Other than the research work I undertook above, my supervisor also provided me research opportunities in other areas such as:
- Geylang Serai Ramadan Bazaar as a Malay Cultural Heritage Site: An Ethnographic Case Study of Sights, Sounds and Smells -the Geylang Serai Ramadan Bazaar represents a microcosm of MMC life located at the eastern part of Singapore. The proposed study is interested in embarking on an investigation which will examine issues of social meaning, cultural sustainability and profitability centering on the annual Ramadan bazaar at Geylang Serai.
- End-of-Life Care from the perspective of MMC - the notion of the end-of-life care will have different expectations, experiences, beliefs, and value systems. However, data on Malay-Muslim community is almost non-existent and is not elevated to an academic study. Researchers are cognisant that topics since death and dying are approached with a theological notion of fate and at best seen as a ‘taboo’ topic.
- Minor Marriages in Singapore - innumerable research also found that minor marriages cause or is associated with adverse impacts on all parties involved, conditioned by personal irresponsibility and attitudinal defect. Thus far, minor marriages in Singapore has not received significant attention, and disparate research has been dated thus far (Noor Aisha 2009, Tay and Yip 1984). This literature review is a preliminary study to gather studies in Singapore for subsequent phases.
- Internship Opportunities
IPS also developed a very robust and broad-based internship program for all interns, including myself. The programme includes
- Newsletter and Full-Length reports for IPS website publication - interns can publicise full-length reports for events, research findings or Working Papers.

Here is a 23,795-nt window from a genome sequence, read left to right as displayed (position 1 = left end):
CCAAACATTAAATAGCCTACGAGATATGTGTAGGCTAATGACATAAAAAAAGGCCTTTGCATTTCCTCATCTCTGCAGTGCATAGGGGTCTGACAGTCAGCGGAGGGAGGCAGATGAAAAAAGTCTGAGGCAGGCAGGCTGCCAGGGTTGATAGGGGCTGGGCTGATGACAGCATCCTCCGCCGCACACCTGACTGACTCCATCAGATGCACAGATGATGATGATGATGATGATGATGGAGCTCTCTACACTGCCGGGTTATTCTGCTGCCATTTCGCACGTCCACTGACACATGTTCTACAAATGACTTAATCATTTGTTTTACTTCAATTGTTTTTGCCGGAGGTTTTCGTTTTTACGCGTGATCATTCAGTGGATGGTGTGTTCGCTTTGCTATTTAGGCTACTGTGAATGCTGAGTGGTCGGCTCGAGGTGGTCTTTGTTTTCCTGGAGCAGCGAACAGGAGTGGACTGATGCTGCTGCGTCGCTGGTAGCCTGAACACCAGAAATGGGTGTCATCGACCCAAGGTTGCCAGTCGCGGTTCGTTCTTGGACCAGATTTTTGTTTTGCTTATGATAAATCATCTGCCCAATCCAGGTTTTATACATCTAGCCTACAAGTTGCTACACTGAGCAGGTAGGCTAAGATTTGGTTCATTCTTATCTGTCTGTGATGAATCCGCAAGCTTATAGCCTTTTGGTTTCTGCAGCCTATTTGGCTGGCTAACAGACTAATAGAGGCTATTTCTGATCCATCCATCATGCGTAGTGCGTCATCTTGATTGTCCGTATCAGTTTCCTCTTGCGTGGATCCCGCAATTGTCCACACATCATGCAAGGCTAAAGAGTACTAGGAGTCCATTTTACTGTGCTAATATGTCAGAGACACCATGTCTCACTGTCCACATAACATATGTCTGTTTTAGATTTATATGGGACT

- Department Lunch and Meeting @ IPS Meeting Room - where proposed agendas were discussed to keep abreast of the happenings within each research cluster. The Institute also encouraged sharing of ideas and participation.
- IPS Brown Bag Lunch - a casual get-together lunch where researchers can share projects with the rest of the institute pertaining to their subject of interest.
For this Brown Bag Lunch, I presented a topic on “Public Rental Housing in Singapore - A Last Resort?” (co-written by Gabriel Lim and Gregory Tham). The paper was submitted for the LKY Case Study Competition 2018 and won the Distinguished Prize Award. It was an opportunity for me to showcase their policy knowledge and application through the analysis of a public policy case study concerning contemporary issues in Asia, specifically Singapore. There was a robust exchange of ideas pertaining to the visibility of the Public Rental Housing in Singapore and how the concept has evolved through time.
- Meeting Stakeholders - encouraged synergistic co-operation and exchange of information for the betterment of the intended community. During my stint, I have met with representatives from Ministry of Culture, Community, and Youth (MCCY), Majulah Singapore (a non-profit organisation that aims to improve the social capital of the Singaporean community by empowering and developing its youth), and the Director General of Multiculturalism at Canadian Heritage (a government agency responsible for addressing Canadian multicultural policies).
- Conference and Workshop Opportunities - in the course of the Internship period, I have had the opportunity to attend multiple conferences and workshops which brought together academics, practitioners, and think-tankers from around the world to share experiences, present their research, and co-develop solutions to common challenges. Examples include - “Does “Invisible Privilege” Travel?: Looking Beyond the Geographies of White Privilege”, “3rd ARISE Industry and Community Engagement”, “Challenges to Multiculturalism - Managing Diversities in Europe and Southeast Asia” and “International Conference on Cohesive Societies”.
It was a productive three months at the Institute, learning the ropes from my supervisor who has been valuable in imparting both a sociological and public policy perspective in my stint there. It afforded me a broader view on how thinktanks such as IPS form part of the ecosystem of policymaking in Singapore. A concerted effort must be made to come up with actionable plans for the benefit of the intended community or society, and that it followed a SMART framework - specific, measurable, actionable, relevance and time-bound which is both valid and reliable. Being a change-maker for the betterment of lives in Singaporean society, IPS has equipped me with the intellectual tools one needs to understand better and find solutions to many of the problems facing Singapore’s minority population.
One is a sharing session by a Canadian Director General on Multiculturalism, and the other is with my supervisor :D